While investors continue to feel the ramifications of the 2013 tax changes, savvy investors can employ strategies to help soften the blow. Credit strategies – secured loans, mortgages and intrafamily loans that benefit from today’s low-rate environment – can enable the equitable funding of major expenses, grow wealth or even make the payment of a larger-than-expected tax bill less painful.
As investors adapt to new tax rates, it’s not uncommon to face an unexpectedly high tax obligation. Or, perhaps the investor is simply managing through a year-over-year cash flow issue. Regardless of the circumstance, many investors find they need ready access to liquidity to satisfy financial obligations on time.
Credit strategies, such as secured loans, can be an attractive option for meeting liquidity needs. A secured loan can help investors avoid liquidating assets and incurring potential capital gains taxes, while at the same time keeping a long-term wealth strategy plan intact.
For example, when an investor leverages existing assets to take out a low-interest loan to diversify a portfolio or purchase investments expected to appreciate higher than the interest rate, he or she benefits from increased wealth.
Many investors consider purchasing a home or second property with idle cash. However, with the mortgage interest deduction still available and interest rates low for the near term, it may be more advantageous to invest that idle cash and use a mortgage for the home purchase.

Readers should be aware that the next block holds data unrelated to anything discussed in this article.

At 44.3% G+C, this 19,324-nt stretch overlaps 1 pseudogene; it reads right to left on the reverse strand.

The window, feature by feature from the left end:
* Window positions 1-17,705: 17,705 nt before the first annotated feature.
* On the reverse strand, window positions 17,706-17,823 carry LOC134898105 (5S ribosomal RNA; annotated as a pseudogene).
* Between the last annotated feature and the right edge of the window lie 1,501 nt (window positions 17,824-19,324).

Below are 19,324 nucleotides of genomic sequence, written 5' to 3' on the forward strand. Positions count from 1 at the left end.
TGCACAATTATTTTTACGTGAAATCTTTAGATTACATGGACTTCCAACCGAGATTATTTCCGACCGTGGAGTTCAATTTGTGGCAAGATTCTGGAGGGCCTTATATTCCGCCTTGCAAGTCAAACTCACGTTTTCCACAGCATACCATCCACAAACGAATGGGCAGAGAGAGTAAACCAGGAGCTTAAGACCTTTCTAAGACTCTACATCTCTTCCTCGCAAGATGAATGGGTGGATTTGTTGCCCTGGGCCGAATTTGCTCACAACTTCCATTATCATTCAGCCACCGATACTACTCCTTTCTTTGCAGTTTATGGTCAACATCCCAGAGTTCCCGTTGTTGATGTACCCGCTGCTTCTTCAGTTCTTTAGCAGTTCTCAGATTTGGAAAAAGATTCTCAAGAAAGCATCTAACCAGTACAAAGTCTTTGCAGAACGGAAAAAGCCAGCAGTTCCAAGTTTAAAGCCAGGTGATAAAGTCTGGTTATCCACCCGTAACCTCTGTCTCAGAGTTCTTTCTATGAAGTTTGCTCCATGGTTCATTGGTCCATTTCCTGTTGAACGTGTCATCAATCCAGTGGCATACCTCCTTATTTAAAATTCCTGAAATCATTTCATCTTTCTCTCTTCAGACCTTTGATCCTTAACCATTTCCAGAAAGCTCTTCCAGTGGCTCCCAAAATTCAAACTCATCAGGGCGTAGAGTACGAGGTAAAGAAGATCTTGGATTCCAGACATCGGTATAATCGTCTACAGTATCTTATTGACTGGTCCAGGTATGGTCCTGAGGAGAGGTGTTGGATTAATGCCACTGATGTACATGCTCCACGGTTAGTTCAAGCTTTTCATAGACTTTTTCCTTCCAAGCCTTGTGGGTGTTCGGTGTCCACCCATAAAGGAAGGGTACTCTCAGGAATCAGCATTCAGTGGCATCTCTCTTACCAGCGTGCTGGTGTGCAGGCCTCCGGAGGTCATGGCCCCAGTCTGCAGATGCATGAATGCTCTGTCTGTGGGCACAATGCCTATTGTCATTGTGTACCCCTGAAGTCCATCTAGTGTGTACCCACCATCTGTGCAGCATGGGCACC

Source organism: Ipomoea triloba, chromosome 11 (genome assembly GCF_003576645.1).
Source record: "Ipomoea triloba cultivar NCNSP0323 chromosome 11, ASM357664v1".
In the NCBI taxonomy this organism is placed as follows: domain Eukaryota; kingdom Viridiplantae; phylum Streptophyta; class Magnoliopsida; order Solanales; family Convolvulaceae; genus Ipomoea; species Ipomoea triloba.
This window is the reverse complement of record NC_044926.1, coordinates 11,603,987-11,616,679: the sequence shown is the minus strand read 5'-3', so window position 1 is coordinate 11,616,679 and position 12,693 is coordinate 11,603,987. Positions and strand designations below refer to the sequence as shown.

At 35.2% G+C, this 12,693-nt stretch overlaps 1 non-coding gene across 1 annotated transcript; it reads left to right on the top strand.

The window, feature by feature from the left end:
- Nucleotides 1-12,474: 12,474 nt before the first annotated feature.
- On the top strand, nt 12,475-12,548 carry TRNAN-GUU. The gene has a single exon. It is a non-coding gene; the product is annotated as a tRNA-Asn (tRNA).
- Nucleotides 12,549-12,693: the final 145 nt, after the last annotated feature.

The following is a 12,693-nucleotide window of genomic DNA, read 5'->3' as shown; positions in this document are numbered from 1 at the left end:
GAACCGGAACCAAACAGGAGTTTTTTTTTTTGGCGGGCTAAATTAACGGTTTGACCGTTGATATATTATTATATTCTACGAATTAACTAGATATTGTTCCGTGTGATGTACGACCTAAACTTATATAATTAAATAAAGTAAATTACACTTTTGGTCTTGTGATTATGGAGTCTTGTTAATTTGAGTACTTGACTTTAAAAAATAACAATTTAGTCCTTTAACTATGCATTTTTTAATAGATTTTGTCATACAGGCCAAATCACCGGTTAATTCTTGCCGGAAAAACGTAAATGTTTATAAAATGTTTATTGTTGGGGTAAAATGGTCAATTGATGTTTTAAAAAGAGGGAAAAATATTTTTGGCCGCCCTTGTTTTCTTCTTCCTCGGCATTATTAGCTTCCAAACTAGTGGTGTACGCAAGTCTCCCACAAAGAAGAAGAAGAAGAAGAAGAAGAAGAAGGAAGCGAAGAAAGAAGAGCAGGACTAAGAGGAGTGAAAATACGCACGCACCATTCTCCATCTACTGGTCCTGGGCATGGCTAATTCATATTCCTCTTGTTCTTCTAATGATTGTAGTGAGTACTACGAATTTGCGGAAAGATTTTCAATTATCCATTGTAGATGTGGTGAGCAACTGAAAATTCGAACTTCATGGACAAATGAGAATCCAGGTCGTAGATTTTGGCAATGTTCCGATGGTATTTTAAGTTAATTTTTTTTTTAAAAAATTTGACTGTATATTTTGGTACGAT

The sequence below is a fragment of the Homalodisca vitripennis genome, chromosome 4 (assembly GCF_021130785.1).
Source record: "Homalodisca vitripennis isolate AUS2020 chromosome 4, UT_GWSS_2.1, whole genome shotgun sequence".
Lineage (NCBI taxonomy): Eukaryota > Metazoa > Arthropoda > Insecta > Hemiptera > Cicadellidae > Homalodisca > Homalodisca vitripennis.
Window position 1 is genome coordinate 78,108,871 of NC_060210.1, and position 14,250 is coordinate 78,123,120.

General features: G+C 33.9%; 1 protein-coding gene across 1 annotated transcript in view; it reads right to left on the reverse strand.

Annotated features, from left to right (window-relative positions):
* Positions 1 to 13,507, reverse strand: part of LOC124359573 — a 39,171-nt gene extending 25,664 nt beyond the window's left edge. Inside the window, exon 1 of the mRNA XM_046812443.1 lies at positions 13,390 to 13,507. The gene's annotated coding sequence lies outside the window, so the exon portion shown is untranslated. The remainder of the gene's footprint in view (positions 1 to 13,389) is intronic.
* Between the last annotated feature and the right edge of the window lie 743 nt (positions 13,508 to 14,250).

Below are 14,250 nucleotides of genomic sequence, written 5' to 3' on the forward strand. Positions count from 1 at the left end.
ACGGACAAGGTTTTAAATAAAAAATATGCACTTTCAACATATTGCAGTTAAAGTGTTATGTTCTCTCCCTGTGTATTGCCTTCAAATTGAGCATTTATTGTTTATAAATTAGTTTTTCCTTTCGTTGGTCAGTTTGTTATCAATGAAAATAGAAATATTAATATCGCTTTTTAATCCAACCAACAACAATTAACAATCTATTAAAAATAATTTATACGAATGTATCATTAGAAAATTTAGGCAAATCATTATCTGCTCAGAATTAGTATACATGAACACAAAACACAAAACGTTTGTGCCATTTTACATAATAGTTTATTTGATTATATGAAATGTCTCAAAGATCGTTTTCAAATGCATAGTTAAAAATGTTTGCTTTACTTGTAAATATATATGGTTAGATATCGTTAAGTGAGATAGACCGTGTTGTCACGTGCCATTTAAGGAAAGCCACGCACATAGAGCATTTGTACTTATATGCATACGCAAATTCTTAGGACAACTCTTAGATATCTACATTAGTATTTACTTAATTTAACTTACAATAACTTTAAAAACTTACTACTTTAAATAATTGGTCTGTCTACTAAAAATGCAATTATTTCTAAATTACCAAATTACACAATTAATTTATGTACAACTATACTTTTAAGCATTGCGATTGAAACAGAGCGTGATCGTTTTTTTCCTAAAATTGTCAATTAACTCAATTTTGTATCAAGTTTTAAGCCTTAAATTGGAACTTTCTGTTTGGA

If paying 100 percent cash for a property, it may be difficult to retrieve the investment should a financial emergency arise. By taking a mortgage and investing cash in liquid financial assets, an investor has greater access to liquidity without being forced into an untimely sale of property.
Another way for investors to leverage credit is the intrafamily loan. Suppose an investor has an adult child with a highly promising business opportunity, but not the liquidity needed to realize that opportunity? Tapping a 401(k) or other longer-term investment vehicles may provide an unnecessary setback for that adult child. One tax-smart alternative is to borrow funds from a family member.
An intrafamily loan from one family member to another can be a powerful wealth transfer tool that helps avoid gift and estate taxes – if drafted and administered correctly. Lenders receive a promissory note with IRS-sanctioned rates (AFR 7822) against their idle cash, and the recipient can invest the funds at a potentially higher return.
As with all these strategies, it’s critical to work with the right wealth management professional to understand both the risks and opportunities.
About the Author: James Robertson is managing director of BNY Mellon Wealth Management’s New Jersey region. The firm works with clients and their advisors to identify tax-smart ways to leverage portfolios – while ensuring that long-term wealth strategies stay intact.